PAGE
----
According to the Center’s research more than three-quarters (77%) of workers said they expect to work for pay after they retire. This compares to just 12% of current retirees who said they are currently working for pay.
Among those who said they expect to work after retirement, the survey revealed only a difference by type of worker. Seventy-nine percent of white collar workers said they expect to do some kind of work for pay after they retire, while just 73% of blue collar workers said the same. Respondents who work in a school setting were more inclined (85%) than others to say they expect to do some sort of work for pay after they retire.
The research found no significant differences by age, income, gender, race, ethnicity, education, region, or employer size among those who said they will work after retirement. However, though most said they would work because they want to and not because they will have to, there was a difference in which respondents answered this question either way.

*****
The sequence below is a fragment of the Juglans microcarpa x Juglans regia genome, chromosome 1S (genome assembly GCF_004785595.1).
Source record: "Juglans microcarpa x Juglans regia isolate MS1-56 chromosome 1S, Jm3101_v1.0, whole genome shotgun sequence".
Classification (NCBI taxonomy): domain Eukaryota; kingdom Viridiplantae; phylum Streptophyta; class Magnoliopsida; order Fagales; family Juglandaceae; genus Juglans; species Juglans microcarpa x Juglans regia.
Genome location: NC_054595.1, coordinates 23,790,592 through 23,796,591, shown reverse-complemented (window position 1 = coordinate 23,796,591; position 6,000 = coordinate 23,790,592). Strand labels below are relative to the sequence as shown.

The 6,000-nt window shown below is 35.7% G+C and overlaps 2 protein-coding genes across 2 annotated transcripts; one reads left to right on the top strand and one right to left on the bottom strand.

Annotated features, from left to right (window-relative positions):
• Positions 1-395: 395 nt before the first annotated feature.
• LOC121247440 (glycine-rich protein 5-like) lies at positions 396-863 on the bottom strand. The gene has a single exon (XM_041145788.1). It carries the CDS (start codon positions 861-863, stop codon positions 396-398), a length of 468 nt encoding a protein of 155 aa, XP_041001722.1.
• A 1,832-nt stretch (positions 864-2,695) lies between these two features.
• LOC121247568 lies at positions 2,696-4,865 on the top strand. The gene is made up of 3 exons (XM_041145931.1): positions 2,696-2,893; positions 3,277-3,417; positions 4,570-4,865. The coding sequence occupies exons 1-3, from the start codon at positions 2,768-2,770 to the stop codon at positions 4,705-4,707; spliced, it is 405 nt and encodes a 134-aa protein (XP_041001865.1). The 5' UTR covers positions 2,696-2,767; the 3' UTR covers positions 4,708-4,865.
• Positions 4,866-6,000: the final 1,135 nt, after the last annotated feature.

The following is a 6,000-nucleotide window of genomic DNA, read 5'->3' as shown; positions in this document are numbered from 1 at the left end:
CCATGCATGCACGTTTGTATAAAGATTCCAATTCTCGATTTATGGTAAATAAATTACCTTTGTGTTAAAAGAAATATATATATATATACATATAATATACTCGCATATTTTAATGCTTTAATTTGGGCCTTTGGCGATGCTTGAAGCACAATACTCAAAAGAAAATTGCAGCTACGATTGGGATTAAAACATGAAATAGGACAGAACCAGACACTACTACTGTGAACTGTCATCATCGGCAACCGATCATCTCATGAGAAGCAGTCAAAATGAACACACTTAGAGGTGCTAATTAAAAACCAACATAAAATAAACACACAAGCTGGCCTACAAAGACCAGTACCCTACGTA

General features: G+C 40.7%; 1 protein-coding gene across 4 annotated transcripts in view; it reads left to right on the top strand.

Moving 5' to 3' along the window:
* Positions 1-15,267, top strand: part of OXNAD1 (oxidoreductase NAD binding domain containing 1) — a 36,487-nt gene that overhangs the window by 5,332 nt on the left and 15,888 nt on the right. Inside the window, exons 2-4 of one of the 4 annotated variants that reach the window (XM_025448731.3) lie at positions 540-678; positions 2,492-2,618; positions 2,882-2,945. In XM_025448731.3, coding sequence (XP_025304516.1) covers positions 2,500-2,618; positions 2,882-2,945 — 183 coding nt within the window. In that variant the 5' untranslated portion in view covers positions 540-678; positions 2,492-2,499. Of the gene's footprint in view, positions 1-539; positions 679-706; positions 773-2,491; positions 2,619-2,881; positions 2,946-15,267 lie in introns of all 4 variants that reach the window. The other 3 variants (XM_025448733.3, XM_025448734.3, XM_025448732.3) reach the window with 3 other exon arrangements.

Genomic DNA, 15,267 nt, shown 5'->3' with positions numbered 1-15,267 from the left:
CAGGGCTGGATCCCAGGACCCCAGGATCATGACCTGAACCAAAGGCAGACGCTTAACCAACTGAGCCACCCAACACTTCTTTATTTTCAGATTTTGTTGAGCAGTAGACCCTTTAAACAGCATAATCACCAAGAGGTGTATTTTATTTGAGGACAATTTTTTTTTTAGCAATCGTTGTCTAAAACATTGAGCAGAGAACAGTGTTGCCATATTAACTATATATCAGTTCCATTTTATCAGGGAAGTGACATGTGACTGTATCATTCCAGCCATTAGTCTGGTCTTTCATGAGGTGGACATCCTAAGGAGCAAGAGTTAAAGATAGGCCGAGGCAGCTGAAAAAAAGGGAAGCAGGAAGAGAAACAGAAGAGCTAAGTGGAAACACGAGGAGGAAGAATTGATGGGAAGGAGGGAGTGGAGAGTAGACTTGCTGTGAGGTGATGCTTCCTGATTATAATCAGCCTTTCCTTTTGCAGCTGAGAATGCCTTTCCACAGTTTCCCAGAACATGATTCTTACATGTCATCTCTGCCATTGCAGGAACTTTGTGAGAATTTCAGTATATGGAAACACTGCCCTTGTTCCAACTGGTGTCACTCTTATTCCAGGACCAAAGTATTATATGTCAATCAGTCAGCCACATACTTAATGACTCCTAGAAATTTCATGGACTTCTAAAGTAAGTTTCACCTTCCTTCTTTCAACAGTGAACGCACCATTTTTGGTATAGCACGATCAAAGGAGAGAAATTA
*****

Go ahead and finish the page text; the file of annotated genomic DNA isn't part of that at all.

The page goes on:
Those with more education and more income, as well as younger workers (age 18 – 29), were the most likely to say they will work after retirement because they want to, not because they have to. Meanwhile, parents of minor age children are more likely than others to say they expect to work after retirement out of necessity, as were blue collar and hourly workers.
The survey also revealed a disparity in the age workers today expect to retire and the average age current retirees actually did retire. Workers expect to retire on average at age 61, while the average age current retirees quit working was 57.8.
The anticipated retirement age among respondents age 50 and older is on average 63.7, compared to 58.8 among those age 18 to 29. Men were more likely than working women, on average, to plan an early retirement. Thirty-nine percent of men said they plan to retire prior to age 61 versus 32% of women.
Additionally, workers with higher family incomes were more likely to say they will retire prior to age 61 (44% of those with incomes of $100,000 or more versus 29% of those with incomes under $30,000).
The Pew telephone survey was taken from June 20 through July 16 among a nationally representative sample of 2,003 adults. The survey report is here .
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